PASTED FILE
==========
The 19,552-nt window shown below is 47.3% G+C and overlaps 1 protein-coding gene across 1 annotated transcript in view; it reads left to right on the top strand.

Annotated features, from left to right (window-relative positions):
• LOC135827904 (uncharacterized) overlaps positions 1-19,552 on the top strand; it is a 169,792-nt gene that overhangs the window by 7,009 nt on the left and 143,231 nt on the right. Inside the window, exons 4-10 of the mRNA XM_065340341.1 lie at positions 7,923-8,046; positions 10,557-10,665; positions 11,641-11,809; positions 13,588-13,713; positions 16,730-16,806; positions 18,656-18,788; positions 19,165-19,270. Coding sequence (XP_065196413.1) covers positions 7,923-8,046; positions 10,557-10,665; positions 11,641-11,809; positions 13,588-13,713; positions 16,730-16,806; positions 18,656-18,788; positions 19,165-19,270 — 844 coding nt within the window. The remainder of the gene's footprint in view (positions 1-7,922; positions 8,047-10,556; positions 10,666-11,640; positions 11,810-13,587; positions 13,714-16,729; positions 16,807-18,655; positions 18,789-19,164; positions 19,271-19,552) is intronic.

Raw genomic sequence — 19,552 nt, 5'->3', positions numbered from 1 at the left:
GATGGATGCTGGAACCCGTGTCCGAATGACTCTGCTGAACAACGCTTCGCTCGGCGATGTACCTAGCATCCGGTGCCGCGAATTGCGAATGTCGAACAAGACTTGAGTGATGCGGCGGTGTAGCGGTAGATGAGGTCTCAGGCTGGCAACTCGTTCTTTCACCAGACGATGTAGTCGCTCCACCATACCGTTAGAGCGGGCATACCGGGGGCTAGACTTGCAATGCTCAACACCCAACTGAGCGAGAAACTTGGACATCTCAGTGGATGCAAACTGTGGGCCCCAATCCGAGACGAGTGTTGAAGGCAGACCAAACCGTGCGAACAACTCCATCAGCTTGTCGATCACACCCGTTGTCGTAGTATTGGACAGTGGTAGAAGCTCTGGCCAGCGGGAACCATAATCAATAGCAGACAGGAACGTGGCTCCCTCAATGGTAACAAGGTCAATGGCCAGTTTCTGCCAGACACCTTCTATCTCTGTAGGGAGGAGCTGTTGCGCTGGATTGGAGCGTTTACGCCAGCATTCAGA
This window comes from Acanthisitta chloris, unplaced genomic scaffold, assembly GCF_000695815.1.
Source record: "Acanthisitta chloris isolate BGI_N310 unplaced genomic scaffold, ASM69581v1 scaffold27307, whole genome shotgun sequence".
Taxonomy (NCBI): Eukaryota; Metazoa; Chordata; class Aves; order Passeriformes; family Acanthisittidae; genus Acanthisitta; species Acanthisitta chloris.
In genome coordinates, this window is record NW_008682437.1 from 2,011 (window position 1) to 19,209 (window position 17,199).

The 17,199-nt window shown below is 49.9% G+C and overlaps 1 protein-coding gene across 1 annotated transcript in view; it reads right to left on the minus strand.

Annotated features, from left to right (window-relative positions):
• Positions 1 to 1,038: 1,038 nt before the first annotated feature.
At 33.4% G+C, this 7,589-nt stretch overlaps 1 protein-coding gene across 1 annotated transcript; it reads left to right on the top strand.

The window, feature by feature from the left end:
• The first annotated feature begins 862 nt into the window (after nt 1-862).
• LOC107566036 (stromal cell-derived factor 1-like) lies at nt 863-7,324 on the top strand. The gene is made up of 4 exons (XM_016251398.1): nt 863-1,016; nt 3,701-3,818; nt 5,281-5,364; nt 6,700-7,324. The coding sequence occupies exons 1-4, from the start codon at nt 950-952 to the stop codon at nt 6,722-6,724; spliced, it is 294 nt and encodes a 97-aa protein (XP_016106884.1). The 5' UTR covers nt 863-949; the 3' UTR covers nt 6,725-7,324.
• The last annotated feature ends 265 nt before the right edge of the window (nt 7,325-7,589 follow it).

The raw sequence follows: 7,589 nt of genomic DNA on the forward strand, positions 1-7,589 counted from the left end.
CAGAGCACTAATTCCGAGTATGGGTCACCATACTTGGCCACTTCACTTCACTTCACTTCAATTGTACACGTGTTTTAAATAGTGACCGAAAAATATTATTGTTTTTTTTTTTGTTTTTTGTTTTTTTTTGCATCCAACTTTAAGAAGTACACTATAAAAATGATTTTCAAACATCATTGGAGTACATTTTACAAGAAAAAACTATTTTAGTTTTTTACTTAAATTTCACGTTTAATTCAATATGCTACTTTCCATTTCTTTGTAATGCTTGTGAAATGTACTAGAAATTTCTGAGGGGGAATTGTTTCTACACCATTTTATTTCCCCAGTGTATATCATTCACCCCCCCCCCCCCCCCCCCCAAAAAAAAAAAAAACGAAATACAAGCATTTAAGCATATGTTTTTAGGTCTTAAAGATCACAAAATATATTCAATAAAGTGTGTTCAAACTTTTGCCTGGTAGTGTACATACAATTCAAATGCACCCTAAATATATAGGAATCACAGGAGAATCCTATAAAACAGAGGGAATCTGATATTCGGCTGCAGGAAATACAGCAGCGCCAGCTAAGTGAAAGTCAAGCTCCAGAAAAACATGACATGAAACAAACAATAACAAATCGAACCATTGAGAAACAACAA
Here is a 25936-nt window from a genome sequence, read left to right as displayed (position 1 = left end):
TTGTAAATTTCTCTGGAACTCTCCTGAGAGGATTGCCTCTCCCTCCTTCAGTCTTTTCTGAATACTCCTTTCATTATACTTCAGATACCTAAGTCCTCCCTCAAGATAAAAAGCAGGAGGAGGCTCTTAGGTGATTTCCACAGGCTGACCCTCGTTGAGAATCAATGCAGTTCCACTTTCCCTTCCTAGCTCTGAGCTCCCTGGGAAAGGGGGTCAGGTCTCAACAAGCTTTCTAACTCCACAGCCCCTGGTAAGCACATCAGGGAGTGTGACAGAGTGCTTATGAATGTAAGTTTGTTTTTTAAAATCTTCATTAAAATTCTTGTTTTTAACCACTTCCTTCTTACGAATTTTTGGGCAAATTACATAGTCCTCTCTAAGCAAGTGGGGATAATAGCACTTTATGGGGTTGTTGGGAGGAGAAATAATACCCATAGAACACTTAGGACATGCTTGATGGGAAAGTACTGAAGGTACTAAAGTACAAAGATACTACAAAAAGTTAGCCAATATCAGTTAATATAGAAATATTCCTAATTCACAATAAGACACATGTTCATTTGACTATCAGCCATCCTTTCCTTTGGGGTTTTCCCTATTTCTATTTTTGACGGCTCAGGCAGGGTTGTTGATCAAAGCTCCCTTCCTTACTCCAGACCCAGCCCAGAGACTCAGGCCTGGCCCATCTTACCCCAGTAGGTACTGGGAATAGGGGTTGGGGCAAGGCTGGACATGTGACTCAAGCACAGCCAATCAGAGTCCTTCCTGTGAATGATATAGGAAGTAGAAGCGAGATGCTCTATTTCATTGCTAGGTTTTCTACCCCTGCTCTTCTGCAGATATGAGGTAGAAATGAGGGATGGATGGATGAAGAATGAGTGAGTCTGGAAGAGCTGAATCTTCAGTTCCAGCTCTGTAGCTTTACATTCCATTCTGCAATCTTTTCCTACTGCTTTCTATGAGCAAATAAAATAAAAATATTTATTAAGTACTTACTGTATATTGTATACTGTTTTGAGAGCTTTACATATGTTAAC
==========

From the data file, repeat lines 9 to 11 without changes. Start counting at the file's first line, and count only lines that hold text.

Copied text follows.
In genome coordinates, this window is record NW_008682437.1 from 2,011 (window position 1) to 19,209 (window position 17,199).

The 17,199-nt window shown below is 49.9% G+C and overlaps 1 protein-coding gene across 1 annotated transcript in view; it reads right to left on the minus strand.

Annotated features, from left to right (window-relative positions):